Sprout Baby sells organic and natural products for babies and moms. When Blue Planet Green Living (BPGL) interviewed founder Jody Sherman by phone, we learned about the process the company uses to vet products for sale on their site. We also learned that the story behind this baby products company has an unusual — and heart-tugging — twist.
We think you’ll love Sprout Baby’s products — as well as its generous referral program. This is Part Two of two parts. — Julia Wasson, Publisher
BPGL: Do any of the staff at Sprout Baby have babies of their own?
SHERMAN: One of my partners is a mom named Emily. Emily used to be a teacher, but after she had a baby, she decided she wanted to spend more time with her daughter. Emily basically looked like our customer base. She was 26 years old at the time, really focused on having a healthy environment for her baby.
She opened a store in Venice, California, that just sold eco-conscious products and slightly used recycled products. She got involved with Sprout Baby, and she does deep research on products. She represents the customer really well because she is the customer.
My other partners either had a baby or were trying, and since then, in the year we’ve been in business, we’ve had three newborns.
BPGL: So you have a lot of market research capability right in your own staff. Having their own little ones using the organic baby products must be a great motivator for working at Sprout Baby. Is that what gets all of you going to work each morning?
SHERMAN: I don’t have any kids, but I have two young nephews — five and six. I’ve known them, obviously, since they were born. And I think they’re the reason why we’re doing this — for me, anyway. The rest of my team will tell you they’re doing it for their own kids.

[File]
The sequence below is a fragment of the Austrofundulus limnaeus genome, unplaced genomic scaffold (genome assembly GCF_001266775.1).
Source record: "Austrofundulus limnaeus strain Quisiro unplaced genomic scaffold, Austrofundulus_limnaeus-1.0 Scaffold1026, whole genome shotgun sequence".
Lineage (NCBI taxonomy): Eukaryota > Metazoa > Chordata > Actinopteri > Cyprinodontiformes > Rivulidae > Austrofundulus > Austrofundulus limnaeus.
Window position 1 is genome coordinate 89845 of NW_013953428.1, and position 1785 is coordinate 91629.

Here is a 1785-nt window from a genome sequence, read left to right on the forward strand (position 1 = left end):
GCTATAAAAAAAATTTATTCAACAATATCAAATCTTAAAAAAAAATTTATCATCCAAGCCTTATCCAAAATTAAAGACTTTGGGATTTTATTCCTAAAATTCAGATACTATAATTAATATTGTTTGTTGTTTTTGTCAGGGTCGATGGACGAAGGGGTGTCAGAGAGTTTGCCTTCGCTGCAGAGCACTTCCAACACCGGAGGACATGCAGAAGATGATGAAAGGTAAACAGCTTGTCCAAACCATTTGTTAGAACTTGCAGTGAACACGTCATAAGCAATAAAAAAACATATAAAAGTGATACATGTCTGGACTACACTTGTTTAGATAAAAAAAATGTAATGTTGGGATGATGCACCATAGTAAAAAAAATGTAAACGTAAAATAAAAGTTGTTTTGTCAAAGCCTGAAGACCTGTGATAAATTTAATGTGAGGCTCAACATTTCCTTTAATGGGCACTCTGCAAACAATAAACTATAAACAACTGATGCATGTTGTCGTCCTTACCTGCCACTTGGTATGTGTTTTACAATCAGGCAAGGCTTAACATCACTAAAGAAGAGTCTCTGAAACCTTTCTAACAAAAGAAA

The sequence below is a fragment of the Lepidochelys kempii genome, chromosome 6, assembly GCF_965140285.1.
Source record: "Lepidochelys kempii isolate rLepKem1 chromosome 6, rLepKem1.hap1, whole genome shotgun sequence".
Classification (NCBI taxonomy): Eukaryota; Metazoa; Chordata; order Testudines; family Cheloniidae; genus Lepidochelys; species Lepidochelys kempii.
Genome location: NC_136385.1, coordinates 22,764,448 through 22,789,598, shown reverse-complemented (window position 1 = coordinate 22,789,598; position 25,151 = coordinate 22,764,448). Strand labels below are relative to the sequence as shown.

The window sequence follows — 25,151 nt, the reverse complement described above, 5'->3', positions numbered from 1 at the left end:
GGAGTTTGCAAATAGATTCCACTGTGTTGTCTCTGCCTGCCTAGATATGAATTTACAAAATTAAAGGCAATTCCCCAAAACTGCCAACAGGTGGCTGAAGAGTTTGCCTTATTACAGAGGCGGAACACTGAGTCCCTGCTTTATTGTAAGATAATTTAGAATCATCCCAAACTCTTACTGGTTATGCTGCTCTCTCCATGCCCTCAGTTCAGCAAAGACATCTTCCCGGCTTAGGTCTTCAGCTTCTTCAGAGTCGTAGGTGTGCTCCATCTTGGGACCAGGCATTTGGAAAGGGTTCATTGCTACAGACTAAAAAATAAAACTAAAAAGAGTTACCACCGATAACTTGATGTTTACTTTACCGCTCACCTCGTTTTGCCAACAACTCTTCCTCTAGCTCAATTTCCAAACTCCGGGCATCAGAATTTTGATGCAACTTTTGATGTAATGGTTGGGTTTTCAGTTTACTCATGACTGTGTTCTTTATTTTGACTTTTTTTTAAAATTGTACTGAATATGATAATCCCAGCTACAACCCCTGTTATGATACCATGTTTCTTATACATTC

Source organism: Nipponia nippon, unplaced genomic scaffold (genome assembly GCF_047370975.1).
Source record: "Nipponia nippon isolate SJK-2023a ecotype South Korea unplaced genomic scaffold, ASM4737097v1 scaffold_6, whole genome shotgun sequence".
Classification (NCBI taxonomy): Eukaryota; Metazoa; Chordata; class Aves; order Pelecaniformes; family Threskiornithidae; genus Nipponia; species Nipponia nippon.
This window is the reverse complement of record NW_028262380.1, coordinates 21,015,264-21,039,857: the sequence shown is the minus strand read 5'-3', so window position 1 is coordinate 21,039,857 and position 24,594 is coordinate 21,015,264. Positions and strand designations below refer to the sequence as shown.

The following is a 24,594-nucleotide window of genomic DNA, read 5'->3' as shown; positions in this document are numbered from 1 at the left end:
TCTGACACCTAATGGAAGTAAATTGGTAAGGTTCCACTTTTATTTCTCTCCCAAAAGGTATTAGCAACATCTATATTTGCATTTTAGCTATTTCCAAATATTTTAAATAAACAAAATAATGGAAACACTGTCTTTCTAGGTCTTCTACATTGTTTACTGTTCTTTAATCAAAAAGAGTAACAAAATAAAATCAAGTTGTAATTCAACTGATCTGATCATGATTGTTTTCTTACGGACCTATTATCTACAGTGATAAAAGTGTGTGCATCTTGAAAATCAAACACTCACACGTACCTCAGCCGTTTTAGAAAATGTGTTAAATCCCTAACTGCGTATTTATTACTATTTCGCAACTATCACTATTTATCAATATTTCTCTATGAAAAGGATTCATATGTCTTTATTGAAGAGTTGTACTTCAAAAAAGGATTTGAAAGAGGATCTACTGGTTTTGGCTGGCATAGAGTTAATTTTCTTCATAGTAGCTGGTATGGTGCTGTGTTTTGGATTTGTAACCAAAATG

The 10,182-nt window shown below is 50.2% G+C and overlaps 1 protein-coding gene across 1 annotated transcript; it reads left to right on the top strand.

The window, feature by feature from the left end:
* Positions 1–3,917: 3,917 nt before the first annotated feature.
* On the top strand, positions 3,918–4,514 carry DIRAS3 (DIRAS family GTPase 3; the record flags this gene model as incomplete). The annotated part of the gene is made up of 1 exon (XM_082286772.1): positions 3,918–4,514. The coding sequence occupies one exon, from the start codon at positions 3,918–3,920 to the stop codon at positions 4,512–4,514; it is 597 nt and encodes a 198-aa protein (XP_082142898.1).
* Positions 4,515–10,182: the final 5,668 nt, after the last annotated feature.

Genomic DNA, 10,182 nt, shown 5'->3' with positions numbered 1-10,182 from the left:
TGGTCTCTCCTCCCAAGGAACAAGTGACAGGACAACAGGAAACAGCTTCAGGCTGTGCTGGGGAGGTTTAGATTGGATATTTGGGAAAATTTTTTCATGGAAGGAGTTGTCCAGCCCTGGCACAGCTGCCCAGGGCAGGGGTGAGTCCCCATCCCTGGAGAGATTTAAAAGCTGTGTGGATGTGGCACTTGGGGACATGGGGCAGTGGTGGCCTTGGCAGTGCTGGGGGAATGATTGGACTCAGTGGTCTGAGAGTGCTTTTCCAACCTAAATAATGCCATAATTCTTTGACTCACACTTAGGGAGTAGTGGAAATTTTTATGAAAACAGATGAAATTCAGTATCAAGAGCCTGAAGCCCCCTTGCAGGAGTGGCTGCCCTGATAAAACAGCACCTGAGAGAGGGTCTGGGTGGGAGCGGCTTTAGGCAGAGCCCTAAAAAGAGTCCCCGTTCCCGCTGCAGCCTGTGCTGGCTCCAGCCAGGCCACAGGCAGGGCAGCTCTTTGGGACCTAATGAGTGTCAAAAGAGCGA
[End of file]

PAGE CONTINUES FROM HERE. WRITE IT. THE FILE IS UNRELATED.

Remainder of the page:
There was one other thing that influenced me getting involved in this business that I’ve only talked about recently. In 1988, somebody left a brand-new baby on my front porch. An eight-minute-old infant. Torn umbilical cord. On my porch. Wrapped in a sweatshirt. It was the weirdest experience I’ve ever had in my life.
At the time, it kind of put the hooks in me. I did what you’re supposed to do. I called the paramedics, and I did what the paramedics said, and the baby’s fine. But it really affected me, because I thought, Wow, this kid started out life being dealt the worst deck ever. He was dropped off on the porch of a bachelor who was never home — and just happened to be home on that day. Had I not been home, that baby would have died.
BPGL: That is an amazing story. I’ve never actually heard of that happening to anyone in real life. How did it affect your thinking about starting Sprout Baby?
SHERMAN: I just found myself thinking, My parents did such a good job raising me and my brother, even though, if you were to use the same information they had then to make many consumer choices now, you really wouldn’t be a great parent. The information they had then was state of the art, and now that information has been updated by better and more relevant information, in many cases.
For example, you don’t want to leave the kid in the car with the air conditioner running because it’s cooler than bringing them in the store; it’s unsafe for the baby and bad for the environment. You don’t want to feed them white carbs all the time. And you don’t want to put lotions on their skin that contain harmful or extraneous chemicals. You don’t want to paint your house with VOC-laden paints.
They didn’t know these things, but we do. And I feel like, if my company can help move the needle even a little, in teaching people to be conscious consumers — that right choices don’t have to be more expensive, harder choices — we can really have a long-lasting impact.
BPGL: You have an ad for the Sprout Baby Referral Program prominently displayed on your website. Is it connected with finding an adoptive home for your baby, if you don’t want to raise it?
SHERMAN: Absolutely not. No. Our referral program is about word of mouth, or “Word of Mom,” as we like to call it. It’s the reason I got into this business, when I learned how parents were making decisions based on the advice of other parents.